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Uses and risks of online virus scanners

You cannot just check suspicious documents such as e-mail attachments with the help of locally installed anti-virus software, but also by using an online service – convenient, but also risky.

In the age of phishing, e-mail attachments and other files copied to your device from external sources should always be verified before opening, since documents of unknown origin, like supposed invoices or applications, frequently contain malware.

If it is not possible to clearly establish who sent a document, checks using a virus scanner can help identify risky files. Many users use online services like Google’s VirusTotal to do so. Some e-mail software or platforms even allow for the use of such scanning services directly from your e-mail facility, so that you don’t have to store any attachments on your own system beforehand at all. That’s convenient and could add another level of security.

However, Internet virus scanning services have one major disadvantage: They usually store all files uploaded and frequently even pass them on to partner services. Such an approach is a basic necessity for the virus scanner to be able to continuously keep “training” it to recognise malware, so that ideally, it is always up to date. Most scan services advise you of this fact by way of a warning message.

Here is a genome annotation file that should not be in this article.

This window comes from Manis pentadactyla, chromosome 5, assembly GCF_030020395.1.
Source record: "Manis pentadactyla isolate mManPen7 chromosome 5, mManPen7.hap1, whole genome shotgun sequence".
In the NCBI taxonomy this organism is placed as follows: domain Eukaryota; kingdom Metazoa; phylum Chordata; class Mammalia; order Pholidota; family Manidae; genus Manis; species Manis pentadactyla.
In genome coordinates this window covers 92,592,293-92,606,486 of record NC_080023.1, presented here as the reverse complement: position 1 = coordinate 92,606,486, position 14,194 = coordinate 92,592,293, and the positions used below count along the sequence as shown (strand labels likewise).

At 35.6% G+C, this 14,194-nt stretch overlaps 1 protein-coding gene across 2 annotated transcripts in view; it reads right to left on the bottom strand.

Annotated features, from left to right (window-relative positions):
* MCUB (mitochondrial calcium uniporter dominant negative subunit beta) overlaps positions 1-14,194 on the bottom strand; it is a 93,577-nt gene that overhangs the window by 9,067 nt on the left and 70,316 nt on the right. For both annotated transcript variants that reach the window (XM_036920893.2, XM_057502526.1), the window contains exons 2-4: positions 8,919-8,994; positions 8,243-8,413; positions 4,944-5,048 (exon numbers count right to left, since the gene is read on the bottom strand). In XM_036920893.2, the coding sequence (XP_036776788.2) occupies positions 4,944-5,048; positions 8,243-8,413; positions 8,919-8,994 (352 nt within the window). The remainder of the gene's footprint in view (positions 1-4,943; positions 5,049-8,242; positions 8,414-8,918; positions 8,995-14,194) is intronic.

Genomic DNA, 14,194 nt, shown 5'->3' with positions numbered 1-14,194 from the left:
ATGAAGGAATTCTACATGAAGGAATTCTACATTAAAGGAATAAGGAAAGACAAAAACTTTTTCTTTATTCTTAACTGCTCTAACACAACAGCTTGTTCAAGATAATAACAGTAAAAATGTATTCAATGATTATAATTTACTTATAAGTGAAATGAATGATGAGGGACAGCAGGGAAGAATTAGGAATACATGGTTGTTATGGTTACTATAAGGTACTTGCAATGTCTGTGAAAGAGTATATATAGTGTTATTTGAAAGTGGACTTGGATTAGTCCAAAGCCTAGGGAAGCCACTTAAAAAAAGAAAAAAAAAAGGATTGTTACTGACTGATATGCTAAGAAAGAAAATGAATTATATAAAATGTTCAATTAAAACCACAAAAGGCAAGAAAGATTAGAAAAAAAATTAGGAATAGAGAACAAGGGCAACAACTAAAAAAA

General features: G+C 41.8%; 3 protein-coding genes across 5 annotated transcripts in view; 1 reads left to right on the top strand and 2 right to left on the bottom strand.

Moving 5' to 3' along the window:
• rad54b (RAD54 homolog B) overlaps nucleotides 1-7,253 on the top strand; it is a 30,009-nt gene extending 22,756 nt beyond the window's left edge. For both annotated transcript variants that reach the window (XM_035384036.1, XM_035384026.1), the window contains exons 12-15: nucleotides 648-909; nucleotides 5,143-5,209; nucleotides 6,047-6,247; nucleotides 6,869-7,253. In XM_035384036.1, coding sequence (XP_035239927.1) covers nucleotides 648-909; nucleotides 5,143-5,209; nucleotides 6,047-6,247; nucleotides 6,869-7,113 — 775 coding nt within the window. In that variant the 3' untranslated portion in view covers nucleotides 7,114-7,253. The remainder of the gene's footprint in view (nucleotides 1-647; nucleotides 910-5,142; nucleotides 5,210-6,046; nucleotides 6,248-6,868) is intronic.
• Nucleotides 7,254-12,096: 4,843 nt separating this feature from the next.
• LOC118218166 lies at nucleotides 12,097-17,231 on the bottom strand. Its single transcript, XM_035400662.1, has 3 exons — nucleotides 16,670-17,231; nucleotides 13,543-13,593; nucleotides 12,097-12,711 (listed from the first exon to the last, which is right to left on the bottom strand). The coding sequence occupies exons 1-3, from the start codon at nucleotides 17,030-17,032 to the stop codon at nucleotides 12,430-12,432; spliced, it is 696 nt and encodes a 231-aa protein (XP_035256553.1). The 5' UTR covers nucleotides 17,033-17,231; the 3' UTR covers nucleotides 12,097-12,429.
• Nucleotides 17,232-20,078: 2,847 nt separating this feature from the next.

The problem is though that such scanners often don’t provide sufficient data protection for users – uploaded data can sometimes be found and accessed by other users even months later. If uploaded files contain third party data worthy of protection, users might even commit an offence under Swiss data protection laws when uploading to any such platforms, which are generally located abroad.

In addition, online services can only check files which are actually uploaded, not those which for instance are copied to your machine by inserting an USB stick, or any files downloaded from a website.

You should therefore use online virus scanners as an additional tool only next to anti-virus software or app installed locally on your device, and exclusively for documents of which you are certain that they don’t contain any sensitive data. Online services cannot replace local anti-virus software.

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